After I posted the photo of Red Star flooding in 1993, Reader Andy Pemberton commented, “The 1993 picture is dramatic! It looks like the levee / floodwall could be topped at any time.”
These aerials of the downtown DO make the flood look pretty scary. That’s a lot of water being held back and not a lot of freeboard. The murals are the wet side of the floodwall are barely visible.
Broadway intersects with Water Street on the right. (Click on the photos to make them larger.)
Had a way to go
If you look at the high water marks in this 2012 photo of the open floodgate, you can see the water still had a way to go before topping the wall, but I’ve seen towboats throw up wakes that high.
Close call in 2011
The floodwall makes a little jog on the left of the picture, at the foot of Independence Street. When I walked the riverfront in April of 2011, I noticed that some work was being done on that section. I found out later that the repairs were six to 12 months ahead of schedule because of $4 million in stimulus money that had been approved in 2009.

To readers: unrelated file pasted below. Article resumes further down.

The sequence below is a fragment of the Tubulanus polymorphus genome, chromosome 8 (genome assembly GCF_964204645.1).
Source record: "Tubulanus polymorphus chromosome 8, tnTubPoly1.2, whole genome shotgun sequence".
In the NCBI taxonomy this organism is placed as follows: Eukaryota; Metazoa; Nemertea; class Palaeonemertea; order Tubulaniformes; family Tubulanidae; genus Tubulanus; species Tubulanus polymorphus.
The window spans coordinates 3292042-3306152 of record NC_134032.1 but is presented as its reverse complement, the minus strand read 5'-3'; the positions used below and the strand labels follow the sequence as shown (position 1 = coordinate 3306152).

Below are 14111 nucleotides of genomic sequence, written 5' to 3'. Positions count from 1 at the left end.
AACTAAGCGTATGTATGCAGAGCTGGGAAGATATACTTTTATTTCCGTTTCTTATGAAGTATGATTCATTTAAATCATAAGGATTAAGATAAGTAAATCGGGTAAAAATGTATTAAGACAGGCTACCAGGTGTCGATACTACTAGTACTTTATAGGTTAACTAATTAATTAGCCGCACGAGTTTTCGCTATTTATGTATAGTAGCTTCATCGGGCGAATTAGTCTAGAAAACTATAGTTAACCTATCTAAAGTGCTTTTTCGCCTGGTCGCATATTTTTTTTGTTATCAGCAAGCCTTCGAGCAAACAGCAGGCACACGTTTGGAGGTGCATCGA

Had that project not been expedited by the stimulus, that 8-foot section would likely have been open when the Mississippi hit its fourth-highest crest of 46.09 on May 2, 2011. Fred Lynch had a photo of the gaping hole on his blog.
One of The Missourian’s normal grousers complained after the news of the stimulus broke, “…thanks to the federal stimulus bill…Yeah, they had a few extra bucks laying around that they were kind enough to share. So sweet! That 6 to 12 months gained will take years for our kids to pay for. Thanks kids!”
I’m sure Cape would have sustained more than $4 million in damage had that project not been sped up.
3 Replies to “Cutting It Close in 1993 and 2011”
Yes….. And good thing those flood walls are actually “L” snapped!
That floodwall has stkood the test of time. a engineering marvelif there ever was one.
Not sure how it ranks, but in the 1950’s I remember standing at the apex of Lorimore Street and watching boats go in and out of Woolworths.